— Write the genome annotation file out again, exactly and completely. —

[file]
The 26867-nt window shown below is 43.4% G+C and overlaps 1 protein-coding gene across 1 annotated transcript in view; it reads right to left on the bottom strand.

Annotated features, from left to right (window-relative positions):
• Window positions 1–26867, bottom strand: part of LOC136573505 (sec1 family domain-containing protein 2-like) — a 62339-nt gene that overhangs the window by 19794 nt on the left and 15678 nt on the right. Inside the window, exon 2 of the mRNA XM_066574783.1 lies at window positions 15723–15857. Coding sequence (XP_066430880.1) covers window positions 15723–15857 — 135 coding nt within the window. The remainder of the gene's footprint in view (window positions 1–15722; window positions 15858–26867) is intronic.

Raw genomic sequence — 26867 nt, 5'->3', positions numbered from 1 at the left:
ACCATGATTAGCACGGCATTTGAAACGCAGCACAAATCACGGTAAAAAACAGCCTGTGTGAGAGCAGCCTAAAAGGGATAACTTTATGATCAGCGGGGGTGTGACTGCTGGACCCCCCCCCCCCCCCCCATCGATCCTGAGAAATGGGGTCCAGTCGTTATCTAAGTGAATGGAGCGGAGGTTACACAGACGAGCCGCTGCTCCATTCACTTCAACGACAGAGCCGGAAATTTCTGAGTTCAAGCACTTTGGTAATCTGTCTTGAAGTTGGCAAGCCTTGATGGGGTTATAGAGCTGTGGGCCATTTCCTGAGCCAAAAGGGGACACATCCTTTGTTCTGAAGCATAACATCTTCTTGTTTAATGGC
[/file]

The 26867-nt window shown below is 43.4% G+C and overlaps 1 protein-coding gene across 1 annotated transcript in view; it reads right to left on the bottom strand.

Annotated features, from left to right (window-relative positions):
• Window positions 1–26867, bottom strand: part of LOC136573505 (sec1 family domain-containing protein 2-like) — a 62339-nt gene that overhangs the window by 19794 nt on the left and 15678 nt on the right. Inside the window, exon 2 of the mRNA XM_066574783.1 lies at window positions 15723–15857. Coding sequence (XP_066430880.1) covers window positions 15723–15857 — 135 coding nt within the window. The remainder of the gene's footprint in view (window positions 1–15722; window positions 15858–26867) is intronic.

Raw genomic sequence — 26867 nt, 5'->3', positions numbered from 1 at the left:
ACCATGATTAGCACGGCATTTGAAACGCAGCACAAATCACGGTAAAAAACAGCCTGTGTGAGAGCAGCCTAAAAGGGATAACTTTATGATCAGCGGGGGTGTGACTGCTGGACCCCCCCCCCCCCCCCCATCGATCCTGAGAAATGGGGTCCAGTCGTTATCTAAGTGAATGGAGCGGAGGTTACACAGACGAGCCGCTGCTCCATTCACTTCAACGACAGAGCCGGAAATTTCTGAGTTCAAGCACTTTGGTAATCTGTCTTGAAGTTGGCAAGCCTTGATGGGGTTATAGAGCTGTGGGCCATTTCCTGAGCCAAAAGGGGACACATCCTTTGTTCTGAAGCATAACATCTTCTTGTTTAATGGC